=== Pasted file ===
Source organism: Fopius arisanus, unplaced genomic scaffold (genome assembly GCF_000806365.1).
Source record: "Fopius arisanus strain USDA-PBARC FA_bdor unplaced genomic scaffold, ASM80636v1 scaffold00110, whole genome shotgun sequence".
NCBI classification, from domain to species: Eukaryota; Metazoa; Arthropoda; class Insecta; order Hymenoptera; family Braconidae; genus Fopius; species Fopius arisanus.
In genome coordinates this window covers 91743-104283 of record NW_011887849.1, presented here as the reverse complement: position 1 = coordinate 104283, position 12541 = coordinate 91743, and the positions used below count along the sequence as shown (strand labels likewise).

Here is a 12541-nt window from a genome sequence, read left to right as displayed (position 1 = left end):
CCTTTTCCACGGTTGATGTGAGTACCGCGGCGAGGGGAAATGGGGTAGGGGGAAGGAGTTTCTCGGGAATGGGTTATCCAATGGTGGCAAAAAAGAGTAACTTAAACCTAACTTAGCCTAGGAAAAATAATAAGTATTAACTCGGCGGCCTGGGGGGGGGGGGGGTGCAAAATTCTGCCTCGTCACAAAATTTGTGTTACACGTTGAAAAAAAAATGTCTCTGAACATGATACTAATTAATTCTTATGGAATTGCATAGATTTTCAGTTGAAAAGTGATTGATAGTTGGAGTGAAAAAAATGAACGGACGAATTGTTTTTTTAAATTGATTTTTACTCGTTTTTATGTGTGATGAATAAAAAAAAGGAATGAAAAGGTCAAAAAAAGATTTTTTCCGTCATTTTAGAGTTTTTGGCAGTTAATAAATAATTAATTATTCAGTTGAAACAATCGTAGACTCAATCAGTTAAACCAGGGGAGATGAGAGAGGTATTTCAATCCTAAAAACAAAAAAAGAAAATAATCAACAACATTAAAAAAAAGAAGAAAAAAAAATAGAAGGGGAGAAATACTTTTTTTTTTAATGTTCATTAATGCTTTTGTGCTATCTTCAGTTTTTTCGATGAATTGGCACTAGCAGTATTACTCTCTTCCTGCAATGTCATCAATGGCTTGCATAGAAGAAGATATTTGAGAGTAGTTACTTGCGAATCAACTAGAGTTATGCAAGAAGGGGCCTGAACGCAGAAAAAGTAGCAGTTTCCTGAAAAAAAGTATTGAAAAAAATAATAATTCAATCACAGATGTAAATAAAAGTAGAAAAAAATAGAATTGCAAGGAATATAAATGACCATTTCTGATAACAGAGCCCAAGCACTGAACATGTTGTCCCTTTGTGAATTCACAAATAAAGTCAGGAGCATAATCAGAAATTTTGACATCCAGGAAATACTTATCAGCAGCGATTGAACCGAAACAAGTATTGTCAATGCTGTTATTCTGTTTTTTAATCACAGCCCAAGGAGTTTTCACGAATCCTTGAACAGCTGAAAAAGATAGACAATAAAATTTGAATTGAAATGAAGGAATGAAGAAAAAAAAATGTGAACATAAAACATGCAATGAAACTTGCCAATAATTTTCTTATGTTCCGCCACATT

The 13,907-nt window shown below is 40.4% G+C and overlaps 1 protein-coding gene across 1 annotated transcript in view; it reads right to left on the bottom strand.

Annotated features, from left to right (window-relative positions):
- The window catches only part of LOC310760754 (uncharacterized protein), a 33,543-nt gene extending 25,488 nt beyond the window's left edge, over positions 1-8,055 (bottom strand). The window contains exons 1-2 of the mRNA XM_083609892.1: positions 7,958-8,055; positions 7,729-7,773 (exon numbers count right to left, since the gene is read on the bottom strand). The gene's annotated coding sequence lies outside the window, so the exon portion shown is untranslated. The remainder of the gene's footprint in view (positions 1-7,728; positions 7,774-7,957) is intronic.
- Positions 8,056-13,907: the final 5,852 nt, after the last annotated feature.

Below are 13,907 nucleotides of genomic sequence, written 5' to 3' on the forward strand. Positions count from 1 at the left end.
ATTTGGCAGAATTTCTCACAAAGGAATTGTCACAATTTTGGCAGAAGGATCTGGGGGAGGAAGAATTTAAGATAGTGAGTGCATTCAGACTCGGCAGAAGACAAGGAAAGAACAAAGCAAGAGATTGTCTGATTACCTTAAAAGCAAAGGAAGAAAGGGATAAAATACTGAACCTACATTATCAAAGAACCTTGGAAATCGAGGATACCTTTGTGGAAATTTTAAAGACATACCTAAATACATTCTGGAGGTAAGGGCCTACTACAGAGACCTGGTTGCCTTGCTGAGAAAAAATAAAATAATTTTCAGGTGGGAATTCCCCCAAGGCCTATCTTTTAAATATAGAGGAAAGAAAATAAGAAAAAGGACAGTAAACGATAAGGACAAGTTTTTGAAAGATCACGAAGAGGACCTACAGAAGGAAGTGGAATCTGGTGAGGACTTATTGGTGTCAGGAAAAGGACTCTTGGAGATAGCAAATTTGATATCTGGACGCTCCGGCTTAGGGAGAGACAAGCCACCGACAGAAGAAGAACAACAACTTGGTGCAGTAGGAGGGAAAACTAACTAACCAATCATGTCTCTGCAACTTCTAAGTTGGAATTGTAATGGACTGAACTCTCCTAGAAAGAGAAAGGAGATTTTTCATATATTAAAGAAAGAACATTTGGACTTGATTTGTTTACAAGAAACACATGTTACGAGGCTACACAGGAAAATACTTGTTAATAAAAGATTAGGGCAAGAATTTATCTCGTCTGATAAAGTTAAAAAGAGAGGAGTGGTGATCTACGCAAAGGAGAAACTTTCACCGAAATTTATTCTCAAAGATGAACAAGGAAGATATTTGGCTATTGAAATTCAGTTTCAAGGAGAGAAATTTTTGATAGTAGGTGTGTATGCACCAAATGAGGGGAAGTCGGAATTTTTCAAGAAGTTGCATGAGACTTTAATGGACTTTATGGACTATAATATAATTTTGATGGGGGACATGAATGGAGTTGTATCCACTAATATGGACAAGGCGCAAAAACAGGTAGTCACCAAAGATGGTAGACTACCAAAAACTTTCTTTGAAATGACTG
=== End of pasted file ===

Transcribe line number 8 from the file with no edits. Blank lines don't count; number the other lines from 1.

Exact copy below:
Annotated features, from left to right (window-relative positions):